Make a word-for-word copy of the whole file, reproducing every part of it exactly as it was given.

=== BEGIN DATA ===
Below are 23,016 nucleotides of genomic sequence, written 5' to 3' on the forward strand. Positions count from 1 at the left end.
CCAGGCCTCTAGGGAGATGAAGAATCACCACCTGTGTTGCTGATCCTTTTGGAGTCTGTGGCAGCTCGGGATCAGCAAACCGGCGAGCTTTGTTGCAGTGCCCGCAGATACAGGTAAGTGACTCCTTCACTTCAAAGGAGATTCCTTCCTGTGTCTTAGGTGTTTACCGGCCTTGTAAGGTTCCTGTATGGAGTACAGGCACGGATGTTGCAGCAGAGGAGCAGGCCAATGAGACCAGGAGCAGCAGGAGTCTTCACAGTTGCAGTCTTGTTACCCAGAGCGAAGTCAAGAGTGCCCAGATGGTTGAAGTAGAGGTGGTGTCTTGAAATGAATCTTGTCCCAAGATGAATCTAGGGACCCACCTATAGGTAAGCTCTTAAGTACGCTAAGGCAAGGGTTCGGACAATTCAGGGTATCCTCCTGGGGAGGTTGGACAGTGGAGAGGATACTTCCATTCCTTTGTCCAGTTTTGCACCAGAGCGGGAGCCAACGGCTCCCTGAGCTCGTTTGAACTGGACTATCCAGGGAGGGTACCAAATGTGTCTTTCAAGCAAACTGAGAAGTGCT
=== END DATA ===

Below are 23,016 nucleotides of genomic sequence, written 5' to 3' on the forward strand. Positions count from 1 at the left end.
CCAGGCCTCTAGGGAGATGAAGAATCACCACCTGTGTTGCTGATCCTTTTGGAGTCTGTGGCAGCTCGGGATCAGCAAACCGGCGAGCTTTGTTGCAGTGCCCGCAGATACAGGTAAGTGACTCCTTCACTTCAAAGGAGATTCCTTCCTGTGTCTTAGGTGTTTACCGGCCTTGTAAGGTTCCTGTATGGAGTACAGGCACGGATGTTGCAGCAGAGGAGCAGGCCAATGAGACCAGGAGCAGCAGGAGTCTTCACAGTTGCAGTCTTGTTACCCAGAGCGAAGTCAAGAGTGCCCAGATGGTTGAAGTAGAGGTGGTGTCTTGAAATGAATCTTGTCCCAAGATGAATCTAGGGACCCACCTATAGGTAAGCTCTTAAGTACGCTAAGGCAAGGGTTCGGACAATTCAGGGTATCCTCCTGGGGAGGTTGGACAGTGGAGAGGATACTTCCATTCCTTTGTCCAGTTTTGCACCAGAGCGGGAGCCAACGGCTCCCTGAGCTCGTTTGAACTGGACTATCCAGGGAGGGTACCAAATGTGTCTTTCAAGCAAACTGAGAAGTGCT